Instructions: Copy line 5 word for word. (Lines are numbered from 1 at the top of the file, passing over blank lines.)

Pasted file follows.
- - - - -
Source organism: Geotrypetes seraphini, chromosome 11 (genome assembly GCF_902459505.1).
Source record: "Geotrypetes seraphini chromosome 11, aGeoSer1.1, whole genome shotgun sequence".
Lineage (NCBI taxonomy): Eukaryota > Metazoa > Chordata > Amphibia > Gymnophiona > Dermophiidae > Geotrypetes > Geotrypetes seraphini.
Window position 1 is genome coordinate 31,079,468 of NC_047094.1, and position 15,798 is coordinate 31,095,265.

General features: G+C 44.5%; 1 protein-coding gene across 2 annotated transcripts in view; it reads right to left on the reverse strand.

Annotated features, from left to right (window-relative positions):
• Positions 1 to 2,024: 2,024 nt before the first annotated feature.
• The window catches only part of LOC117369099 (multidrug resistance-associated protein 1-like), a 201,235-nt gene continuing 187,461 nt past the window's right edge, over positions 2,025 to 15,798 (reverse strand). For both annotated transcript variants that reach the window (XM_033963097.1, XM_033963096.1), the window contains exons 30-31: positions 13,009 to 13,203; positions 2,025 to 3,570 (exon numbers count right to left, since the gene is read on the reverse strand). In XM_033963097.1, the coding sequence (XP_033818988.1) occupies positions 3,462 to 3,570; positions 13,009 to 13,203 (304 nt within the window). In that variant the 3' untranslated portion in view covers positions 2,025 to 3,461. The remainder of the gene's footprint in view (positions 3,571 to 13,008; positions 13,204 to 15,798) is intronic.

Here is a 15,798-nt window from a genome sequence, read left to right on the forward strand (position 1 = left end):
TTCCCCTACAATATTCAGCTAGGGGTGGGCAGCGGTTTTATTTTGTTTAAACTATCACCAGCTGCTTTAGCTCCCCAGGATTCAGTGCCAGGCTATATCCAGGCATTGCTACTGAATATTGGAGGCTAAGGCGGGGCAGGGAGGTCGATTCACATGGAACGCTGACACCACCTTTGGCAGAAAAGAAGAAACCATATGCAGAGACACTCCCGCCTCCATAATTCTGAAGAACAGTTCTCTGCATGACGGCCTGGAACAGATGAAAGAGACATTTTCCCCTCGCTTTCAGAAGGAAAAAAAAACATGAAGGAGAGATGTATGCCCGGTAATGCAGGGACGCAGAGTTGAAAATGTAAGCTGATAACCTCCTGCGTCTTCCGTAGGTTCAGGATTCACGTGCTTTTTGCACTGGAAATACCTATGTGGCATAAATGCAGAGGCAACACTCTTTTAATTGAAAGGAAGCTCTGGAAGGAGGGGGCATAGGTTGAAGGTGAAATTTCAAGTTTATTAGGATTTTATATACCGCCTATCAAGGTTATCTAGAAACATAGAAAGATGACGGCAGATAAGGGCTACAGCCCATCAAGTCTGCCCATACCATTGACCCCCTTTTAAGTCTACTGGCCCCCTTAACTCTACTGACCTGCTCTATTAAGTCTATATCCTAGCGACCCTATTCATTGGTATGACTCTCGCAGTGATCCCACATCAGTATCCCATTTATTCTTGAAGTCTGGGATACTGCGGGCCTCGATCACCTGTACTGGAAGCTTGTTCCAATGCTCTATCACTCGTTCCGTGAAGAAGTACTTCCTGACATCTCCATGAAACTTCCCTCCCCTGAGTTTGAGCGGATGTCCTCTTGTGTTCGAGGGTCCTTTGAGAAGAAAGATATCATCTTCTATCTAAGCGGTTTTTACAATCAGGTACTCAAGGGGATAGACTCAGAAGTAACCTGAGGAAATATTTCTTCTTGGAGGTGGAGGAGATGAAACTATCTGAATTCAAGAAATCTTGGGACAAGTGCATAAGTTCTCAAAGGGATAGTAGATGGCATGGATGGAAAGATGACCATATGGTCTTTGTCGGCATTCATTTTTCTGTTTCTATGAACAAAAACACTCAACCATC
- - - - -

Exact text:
General features: G+C 44.5%; 1 protein-coding gene across 2 annotated transcripts in view; it reads right to left on the reverse strand.